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Torrential Rainfall, Backyard Flood, Watery Paths

torrential rainfall

Rain gauge measures torrential rainfall

The torrential rainfall began late in the day. It was not constant, but when we woke up this morning the rain gauge very clearly said another 2 and 3/4 inches of rain had fallen. There has never been a summer quite like this with temperatures in the 90s and many heavy rainfalls.

Results of torrential rainfalls

Results of torrential rainfalls

This photo shows the ankle deep water in the widest path to the back of the garden and the shed. The very large shrub in  the middle of the photo is a red twig dogwood and it has thrived in the rains. The Lindera benzoil, planted to attract Swallowtail butterflies, does not appear to have minded the rain too much. Neither has the raspberry patch just beyond the dogwood, although I will say the crop has been limited, partly because the berries rot so quickly with all the wet.

Central watery path

Central watery path

I walked through this watery path in my bare feet. Blue jeans rolled up. Last weekend we took friends on a tour of the garden. Everyone had to wear boots, or go barefoot. We were walking in last week’s torrential rainfall that day.

Another watery path

Another watery path

Can you tell I am trying to show you the full force of the effect of rain in my garden?

Hose guards

Hose guards are partially submerged

My homemade wine bottle hose guards are well submerged.  Because we knew the back yard was wet when we bought the house, we did create raised beds with yards and yards of compost, compo-soil and compo-mulch from our wonderful nearby Martin’s Compost Farm. Now when we have torrential rains the planting beds look like islands in a lake.

Southwest corner of the garden

The southwest  corner of the garden is probably the wettest part of the garden. The winding gravel path was intended to help handle rainfall. It helps, but it does not eliminate standing water as you can see. The water on the left side of the photo continues past the swamp pinks, past the raspberry patch and the redtwig dogwood. Which you have already seen.

Path and shed

Garden shed and reflections

We love our little garden shed. Aren’t the reflections in the ‘lake’ pretty?

We knew we were getting a wet garden when we bought our house. We planned accordingly. Here is a list of water tolerant – and sometimes water-loving – plants we chose.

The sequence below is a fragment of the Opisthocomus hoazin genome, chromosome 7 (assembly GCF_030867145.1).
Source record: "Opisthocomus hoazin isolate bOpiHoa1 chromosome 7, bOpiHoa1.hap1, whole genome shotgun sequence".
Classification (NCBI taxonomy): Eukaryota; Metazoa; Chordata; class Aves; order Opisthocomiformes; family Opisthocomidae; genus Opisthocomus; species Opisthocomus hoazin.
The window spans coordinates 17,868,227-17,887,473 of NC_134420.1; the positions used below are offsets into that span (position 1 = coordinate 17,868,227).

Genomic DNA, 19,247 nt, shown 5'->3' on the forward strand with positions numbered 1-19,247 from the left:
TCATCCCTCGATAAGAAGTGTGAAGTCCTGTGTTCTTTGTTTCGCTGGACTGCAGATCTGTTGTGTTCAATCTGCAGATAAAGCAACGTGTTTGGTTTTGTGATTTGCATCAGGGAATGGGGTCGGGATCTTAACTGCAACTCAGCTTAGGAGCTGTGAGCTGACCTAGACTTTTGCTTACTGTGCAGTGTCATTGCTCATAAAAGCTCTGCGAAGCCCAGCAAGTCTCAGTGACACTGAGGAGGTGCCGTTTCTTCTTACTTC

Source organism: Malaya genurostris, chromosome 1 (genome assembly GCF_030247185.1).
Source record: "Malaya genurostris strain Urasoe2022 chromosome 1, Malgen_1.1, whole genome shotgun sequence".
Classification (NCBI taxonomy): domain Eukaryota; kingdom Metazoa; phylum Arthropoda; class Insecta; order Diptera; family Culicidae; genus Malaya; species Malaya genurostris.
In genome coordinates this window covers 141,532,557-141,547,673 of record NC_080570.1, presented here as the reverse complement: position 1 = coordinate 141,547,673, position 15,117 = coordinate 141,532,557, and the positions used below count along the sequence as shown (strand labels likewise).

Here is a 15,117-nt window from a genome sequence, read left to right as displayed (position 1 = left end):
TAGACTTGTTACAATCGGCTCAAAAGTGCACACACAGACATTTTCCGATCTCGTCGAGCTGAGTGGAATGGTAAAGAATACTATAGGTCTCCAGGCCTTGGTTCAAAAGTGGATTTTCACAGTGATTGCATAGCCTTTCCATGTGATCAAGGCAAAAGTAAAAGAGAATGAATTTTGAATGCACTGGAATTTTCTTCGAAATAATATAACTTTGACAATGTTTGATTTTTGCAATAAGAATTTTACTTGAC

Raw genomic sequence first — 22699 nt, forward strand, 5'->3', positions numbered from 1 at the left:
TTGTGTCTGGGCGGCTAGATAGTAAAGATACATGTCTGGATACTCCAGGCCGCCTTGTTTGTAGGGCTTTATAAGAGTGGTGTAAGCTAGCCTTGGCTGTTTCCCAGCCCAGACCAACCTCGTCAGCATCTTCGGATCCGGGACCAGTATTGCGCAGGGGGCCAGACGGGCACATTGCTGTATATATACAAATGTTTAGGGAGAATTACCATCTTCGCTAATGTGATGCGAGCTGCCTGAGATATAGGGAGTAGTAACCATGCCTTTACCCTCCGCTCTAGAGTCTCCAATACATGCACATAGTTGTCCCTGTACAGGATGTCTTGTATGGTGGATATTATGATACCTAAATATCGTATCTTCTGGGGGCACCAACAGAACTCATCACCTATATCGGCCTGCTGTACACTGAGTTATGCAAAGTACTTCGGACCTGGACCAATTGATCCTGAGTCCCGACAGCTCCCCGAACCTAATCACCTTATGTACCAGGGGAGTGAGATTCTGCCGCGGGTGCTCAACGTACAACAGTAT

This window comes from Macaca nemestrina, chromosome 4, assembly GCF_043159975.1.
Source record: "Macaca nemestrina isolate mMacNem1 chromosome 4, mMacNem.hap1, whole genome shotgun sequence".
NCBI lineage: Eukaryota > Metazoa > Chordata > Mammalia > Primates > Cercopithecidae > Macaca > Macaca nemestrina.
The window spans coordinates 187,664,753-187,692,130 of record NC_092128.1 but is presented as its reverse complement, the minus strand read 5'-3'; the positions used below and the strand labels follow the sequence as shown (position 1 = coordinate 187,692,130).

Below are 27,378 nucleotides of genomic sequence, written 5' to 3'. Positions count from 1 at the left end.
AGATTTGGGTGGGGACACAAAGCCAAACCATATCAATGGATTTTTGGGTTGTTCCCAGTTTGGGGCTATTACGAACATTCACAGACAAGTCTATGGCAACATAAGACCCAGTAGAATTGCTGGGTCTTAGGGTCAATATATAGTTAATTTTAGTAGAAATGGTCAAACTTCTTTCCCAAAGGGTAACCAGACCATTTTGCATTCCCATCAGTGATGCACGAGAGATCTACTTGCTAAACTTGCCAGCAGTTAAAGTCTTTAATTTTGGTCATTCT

Water-loving: Red twig dogwood, yellow twig dogwood, osier dogwood, pagoda dogwood, summersweetwinterberry,  dappled willow, elderberry,  buttonbush, Japanese primroses, river birch

Water tolerant: Daylilies, turtlehead, Siberian irises, Culver’s root,  bog rosemary, cardinal flowermeadow rueobedient plant, Joe Pye weed.

It was fortunate we knew this was a wet site, with an underground river and heavy clay soil. Happily there are lots of beautiful water loving plants to fill a wet garden.

5 comments to Torrential Rainfall, Backyard Flood, Watery Paths

  • I have a very wet backyard as well, and instead of fighting the water, I try to plant water-loving plants as well. Some that have been happy in my garden that you didn’t include in today’s list:grye dogwood (Cornus racemosa),swamp azalea (Rhododendron viscosum), cardinal flower(Lobelia cardinalis), swamp marigold (Caltha palustris), inkberry (Ilex glabra), forget-me-not (Myosotis), blue-flag iris (Iris versicolor), astilbes (don’t’ know which ones I have), and a hardy hibiscus that I bought at the Greenfield Farmers Co-op Exchange. This year I bought some blue false indigo (Baptisia australis), so far it’s doing well, I cross my fingers for flowers next spring!

  • Pat

    Marie-Francoise – I am glad you were able to add more water loving plants to my list. I have never heard of swamp marigold. Always so much to learn. Thank you for adding these plants.

  • Oh, swamp marigold is wonderful, it’s a native. I bought one plant from Nasami several years ago, and now the marigolds run alongside a little stream I made (used to be a drainage ditch). They bloom very early in the spring and make a welcome splash of yellow in the backyard! They multiply but I would not consider them invasive.

  • Lisa at Greenbow

    Our paths collect water like this after a deluge but it drains off fast. I have seen on the weather reports that your area was getting more than it’s share of rain. It is good that you planned for this. Your garden looks like it is thriving on all this rain.

  • Pat

    Lisa – The garden is mostly thriving on all the rain. Unfortunately, my drainage is not so fast, and we have had so much rain over the last month that the heucherellas and bleeding hearts are just about to give up the ghost. More days of rain predicted. Alas

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